Posted by: ericgrimsrud | October 25, 2015

Something we should do right now – Prosecute!

The second report of Exxon’s misrepresentation of their own climate change research during the last 25 years is now out. It recently ran in the Los Angeles Times and can be seen at http://graphics.latimes.com/exxon-research/.  (I previously discussed the first report in a September 2015 post. You should also read that report if you missed it.)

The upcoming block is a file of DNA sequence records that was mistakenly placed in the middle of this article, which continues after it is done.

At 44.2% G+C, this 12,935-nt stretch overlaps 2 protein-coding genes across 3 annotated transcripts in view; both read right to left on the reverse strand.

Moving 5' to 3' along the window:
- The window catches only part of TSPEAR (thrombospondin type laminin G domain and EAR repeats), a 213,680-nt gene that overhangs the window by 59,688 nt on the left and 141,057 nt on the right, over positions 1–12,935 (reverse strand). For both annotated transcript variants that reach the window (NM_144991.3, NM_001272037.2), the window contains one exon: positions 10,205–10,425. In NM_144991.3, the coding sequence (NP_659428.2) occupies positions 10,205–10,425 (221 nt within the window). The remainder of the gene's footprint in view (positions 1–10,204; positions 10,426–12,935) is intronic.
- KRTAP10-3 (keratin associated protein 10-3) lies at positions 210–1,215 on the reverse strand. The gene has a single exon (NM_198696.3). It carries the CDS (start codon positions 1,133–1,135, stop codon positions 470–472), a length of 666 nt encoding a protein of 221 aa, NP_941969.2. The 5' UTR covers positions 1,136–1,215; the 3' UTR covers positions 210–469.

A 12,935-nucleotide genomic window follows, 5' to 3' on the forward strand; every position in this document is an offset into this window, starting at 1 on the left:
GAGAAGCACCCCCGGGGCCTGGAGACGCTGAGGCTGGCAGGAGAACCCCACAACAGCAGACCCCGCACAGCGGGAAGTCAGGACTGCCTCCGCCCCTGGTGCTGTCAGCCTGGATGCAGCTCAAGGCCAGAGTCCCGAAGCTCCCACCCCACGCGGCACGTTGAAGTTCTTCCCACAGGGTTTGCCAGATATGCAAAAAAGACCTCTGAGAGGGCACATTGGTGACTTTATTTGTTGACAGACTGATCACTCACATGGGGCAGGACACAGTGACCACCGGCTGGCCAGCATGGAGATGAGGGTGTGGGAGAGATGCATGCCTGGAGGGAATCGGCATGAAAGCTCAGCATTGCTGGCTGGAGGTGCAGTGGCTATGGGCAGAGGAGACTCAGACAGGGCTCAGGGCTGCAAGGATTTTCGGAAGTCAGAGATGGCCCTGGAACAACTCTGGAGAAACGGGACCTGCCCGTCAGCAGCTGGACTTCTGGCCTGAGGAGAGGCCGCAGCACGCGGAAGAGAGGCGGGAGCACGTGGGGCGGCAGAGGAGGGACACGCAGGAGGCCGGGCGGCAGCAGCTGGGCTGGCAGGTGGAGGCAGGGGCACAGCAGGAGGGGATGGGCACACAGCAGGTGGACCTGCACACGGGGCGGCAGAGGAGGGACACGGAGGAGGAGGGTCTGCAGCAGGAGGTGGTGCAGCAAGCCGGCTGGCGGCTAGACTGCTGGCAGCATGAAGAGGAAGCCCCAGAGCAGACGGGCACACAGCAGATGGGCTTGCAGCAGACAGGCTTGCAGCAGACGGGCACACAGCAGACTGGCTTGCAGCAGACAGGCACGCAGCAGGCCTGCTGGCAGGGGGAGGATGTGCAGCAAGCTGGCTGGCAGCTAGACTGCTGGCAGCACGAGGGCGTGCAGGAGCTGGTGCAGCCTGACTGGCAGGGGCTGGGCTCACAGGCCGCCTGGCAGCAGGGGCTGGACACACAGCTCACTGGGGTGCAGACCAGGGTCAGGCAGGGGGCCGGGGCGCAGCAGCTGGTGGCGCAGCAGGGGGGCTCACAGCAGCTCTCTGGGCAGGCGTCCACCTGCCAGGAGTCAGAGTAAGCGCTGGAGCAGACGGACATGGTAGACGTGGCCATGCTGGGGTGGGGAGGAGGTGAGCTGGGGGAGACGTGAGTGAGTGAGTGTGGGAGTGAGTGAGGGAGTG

As you read these reports, ask yourself: if they are accurate, does Exxon’s behavior not constitute a crime against the citizens of our country and more generally one against humanity, in general?  For example, how could Exxon’s actions be considered less harmful to public wellbeing than the criminal behavior of the tobacco industry in its misrepresentation of the health hazards of tobacco products?  Shouldn’t we be prosecuting Exxon today for its intentional misrepresentations of fossil fuel use during the last 25 years – during which Exxon was very well aware of the likely detrimental effects of the elevated carbon dioxide levels present in our atmosphere?